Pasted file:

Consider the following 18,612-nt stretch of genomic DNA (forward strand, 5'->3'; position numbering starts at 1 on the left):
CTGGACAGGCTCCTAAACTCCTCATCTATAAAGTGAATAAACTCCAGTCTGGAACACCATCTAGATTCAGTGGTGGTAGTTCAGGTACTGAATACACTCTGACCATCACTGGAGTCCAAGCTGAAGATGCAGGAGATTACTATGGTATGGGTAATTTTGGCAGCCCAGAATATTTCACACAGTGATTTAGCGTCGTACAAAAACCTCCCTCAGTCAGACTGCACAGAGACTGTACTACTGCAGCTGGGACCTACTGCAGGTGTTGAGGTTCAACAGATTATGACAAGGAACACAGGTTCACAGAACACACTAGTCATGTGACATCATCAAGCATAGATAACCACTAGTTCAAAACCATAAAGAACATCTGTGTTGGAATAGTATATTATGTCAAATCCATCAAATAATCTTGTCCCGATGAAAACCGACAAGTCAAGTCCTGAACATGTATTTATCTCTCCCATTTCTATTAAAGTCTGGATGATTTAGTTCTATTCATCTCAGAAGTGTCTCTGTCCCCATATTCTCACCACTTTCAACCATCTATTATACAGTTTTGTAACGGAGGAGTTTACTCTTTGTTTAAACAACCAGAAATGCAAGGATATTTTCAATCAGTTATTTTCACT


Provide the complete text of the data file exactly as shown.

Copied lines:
Consider the following 18,612-nt stretch of genomic DNA (forward strand, 5'->3'; position numbering starts at 1 on the left):
CTGGACAGGCTCCTAAACTCCTCATCTATAAAGTGAATAAACTCCAGTCTGGAACACCATCTAGATTCAGTGGTGGTAGTTCAGGTACTGAATACACTCTGACCATCACTGGAGTCCAAGCTGAAGATGCAGGAGATTACTATGGTATGGGTAATTTTGGCAGCCCAGAATATTTCACACAGTGATTTAGCGTCGTACAAAAACCTCCCTCAGTCAGACTGCACAGAGACTGTACTACTGCAGCTGGGACCTACTGCAGGTGTTGAGGTTCAACAGATTATGACAAGGAACACAGGTTCACAGAACACACTAGTCATGTGACATCATCAAGCATAGATAACCACTAGTTCAAAACCATAAAGAACATCTGTGTTGGAATAGTATATTATGTCAAATCCATCAAATAATCTTGTCCCGATGAAAACCGACAAGTCAAGTCCTGAACATGTATTTATCTCTCCCATTTCTATTAAAGTCTGGATGATTTAGTTCTATTCATCTCAGAAGTGTCTCTGTCCCCATATTCTCACCACTTTCAACCATCTATTATACAGTTTTGTAACGGAGGAGTTTACTCTTTGTTTAAACAACCAGAAATGCAAGGATATTTTCAATCAGTTATTTTCACT